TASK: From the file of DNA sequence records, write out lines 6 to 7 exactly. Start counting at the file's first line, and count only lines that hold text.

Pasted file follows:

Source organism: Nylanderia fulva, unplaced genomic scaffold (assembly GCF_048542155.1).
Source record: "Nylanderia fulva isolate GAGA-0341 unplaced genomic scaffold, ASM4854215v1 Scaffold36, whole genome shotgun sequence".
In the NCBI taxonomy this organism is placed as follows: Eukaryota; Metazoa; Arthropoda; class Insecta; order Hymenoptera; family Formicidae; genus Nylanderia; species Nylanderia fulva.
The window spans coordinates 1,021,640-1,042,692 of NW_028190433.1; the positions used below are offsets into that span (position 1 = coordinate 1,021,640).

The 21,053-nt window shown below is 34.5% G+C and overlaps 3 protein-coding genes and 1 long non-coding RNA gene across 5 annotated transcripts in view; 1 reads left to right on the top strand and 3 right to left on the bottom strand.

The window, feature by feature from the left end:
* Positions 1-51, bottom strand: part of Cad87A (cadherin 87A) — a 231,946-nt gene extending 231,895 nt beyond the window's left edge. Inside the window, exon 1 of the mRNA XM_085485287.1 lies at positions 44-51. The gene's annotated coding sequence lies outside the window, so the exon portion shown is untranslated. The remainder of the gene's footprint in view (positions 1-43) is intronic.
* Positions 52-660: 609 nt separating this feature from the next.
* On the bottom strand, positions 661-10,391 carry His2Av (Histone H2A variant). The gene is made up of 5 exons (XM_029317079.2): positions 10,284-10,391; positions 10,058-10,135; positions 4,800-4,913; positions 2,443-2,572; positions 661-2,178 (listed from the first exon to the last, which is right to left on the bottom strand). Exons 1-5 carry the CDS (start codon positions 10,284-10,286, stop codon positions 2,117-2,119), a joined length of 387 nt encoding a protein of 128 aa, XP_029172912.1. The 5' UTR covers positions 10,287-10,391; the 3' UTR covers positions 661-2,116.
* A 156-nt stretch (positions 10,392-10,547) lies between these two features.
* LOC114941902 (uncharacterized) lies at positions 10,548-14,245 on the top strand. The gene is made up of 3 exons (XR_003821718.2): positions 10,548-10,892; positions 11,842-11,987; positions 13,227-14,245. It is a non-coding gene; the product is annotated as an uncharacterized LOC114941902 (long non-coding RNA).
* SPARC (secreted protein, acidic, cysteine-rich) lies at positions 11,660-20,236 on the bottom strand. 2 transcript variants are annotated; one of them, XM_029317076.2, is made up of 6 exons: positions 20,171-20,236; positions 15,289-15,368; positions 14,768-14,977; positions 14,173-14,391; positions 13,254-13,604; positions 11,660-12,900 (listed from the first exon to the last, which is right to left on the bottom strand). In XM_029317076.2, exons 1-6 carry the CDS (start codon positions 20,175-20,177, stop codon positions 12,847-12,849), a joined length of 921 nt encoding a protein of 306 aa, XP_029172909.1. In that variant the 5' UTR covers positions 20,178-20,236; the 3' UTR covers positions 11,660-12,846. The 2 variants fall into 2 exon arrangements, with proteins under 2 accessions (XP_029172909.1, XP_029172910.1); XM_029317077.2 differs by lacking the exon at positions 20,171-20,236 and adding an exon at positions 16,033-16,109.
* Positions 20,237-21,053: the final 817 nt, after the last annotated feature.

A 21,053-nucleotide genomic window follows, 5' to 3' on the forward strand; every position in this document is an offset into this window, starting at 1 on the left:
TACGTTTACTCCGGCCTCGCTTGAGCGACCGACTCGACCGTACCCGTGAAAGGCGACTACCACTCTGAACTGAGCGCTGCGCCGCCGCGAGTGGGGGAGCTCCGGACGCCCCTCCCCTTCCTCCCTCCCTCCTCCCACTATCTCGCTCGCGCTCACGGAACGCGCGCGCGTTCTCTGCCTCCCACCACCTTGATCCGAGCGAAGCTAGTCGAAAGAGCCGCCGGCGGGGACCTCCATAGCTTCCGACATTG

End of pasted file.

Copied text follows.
The window, feature by feature from the left end:
* Positions 1-51, bottom strand: part of Cad87A (cadherin 87A) — a 231,946-nt gene extending 231,895 nt beyond the window's left edge. Inside the window, exon 1 of the mRNA XM_085485287.1 lies at positions 44-51. The gene's annotated coding sequence lies outside the window, so the exon portion shown is untranslated. The remainder of the gene's footprint in view (positions 1-43) is intronic.